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Litvinenko poisoning caused limited public concern

NOVEMBER 02, 2007

Researchers at the Institute of Psychiatry at King’s, with the Health Protection Agency (HPA), have revealed results of a survey into the public’s response to the Litvinenko poisoning in central London on 23 November 2006.  Despite there being radioactive contamination in the heart of London the general public showed a sensible and calm response and limited concern about potential health risks.   

Some described the incident as “quite sinister” or “shocking” but more common were ‘descriptions comparing events to a spy story, with James Bond being mentioned several times’ the study said, published Friday 2 November in the British Medical Journal.  

Researchers attributed the public’s limited concern to their perception that the motivation for the incident was espionage as well as due to successful communication about the restricted nature of any risk. Had the incident been portrayed as linked to terrorism, public concern might have been greater. 

Positive communications sent out by the HPA helped reassure Londoners however research pointed to areas for improvement, particularly how test results are communicated to people who have been in an exposed area.

Following the death of Alexander Litvinenko from radioactive polonium-210, researchers carried out a telephone survey of 1,000 adult Londoners and interviewed a further 86 people who had been in a contaminated area (a central London sushi restaurant and the bar of a London hotel).  The study aimed to assess public perceptions of risk to health and the impact of public health communications. 

During major public health incidents, health agencies and emergency services often need to reassure the public about the level of risk involved, advise them of measures that are being taken to safeguard public health, and specify what actions individuals can take to minimise their own risk. Learning lessons from any relevant events that occur in the real world is therefore vital. 

One hundred and seventeen (11.7%) of those surveyed perceived their health to be at risk.  ‘Given that radiation consistently rates as one of the most feared environmental hazards, it is surprising that rates of perceived risk were not higher’ the report said.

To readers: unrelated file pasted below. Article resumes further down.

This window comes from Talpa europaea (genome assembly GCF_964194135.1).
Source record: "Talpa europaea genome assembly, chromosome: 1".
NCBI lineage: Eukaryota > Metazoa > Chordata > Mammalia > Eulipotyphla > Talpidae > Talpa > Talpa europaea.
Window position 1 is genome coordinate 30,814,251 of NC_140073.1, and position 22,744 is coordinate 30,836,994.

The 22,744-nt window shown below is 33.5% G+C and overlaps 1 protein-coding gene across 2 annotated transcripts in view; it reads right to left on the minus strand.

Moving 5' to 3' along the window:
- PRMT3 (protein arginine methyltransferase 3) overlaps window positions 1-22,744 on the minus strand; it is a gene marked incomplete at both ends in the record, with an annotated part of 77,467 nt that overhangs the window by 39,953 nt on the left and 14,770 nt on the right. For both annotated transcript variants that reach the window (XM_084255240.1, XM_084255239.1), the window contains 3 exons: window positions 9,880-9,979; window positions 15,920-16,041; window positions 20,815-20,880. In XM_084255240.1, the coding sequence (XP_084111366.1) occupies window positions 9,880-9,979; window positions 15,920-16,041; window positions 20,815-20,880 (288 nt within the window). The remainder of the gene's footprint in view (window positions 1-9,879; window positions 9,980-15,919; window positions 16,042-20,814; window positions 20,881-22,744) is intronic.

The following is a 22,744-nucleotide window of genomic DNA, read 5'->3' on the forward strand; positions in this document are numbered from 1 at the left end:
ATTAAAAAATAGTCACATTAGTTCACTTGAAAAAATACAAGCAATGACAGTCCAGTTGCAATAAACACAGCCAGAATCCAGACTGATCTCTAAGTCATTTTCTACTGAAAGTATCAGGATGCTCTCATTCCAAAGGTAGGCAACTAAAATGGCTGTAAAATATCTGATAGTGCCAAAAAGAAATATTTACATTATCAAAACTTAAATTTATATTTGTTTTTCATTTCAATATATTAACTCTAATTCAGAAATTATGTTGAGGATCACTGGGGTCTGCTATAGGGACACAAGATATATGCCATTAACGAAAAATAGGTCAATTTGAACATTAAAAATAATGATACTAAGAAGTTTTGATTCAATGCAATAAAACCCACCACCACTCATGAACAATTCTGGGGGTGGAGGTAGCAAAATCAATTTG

Levels of knowledge about polonium-210 were generally low, with recognition of HPA messages ranging from 15% to 58%. The exception was the statement that “If you have not been in one of the areas known to be contaminated with polonium-210, then there is no risk to your health:” 71% of participants recognised that this was correct. 

Participants who believed that the incident was related to terrorism or a public health threat were more likely to believe that their health was at risk than those who reported that it was related to espionage or was aimed at a single person. 

Most (80%) also felt the HPA’s response to the incident had been “appropriate or about right.”

Interviewees were also generally satisfied with the information they received, though would have preferred more information about their individual risk of exposure, the results of their urine tests, and the health implications of the incident. 

Despite involving radioactive contamination in the heart of a major city, these results show that the polonium incident caused limited public concern about potential health risks, say the authors. 

Care should be taken in future incidents to ensure that detailed, comprehensible and relevant information about the risks of exposure is made available to those who require it, they conclude. 

This view is supported in an accompanying editorial in the BMJ that calls for improved crisis and emergency risk communication to be at the heart of future planning and training.
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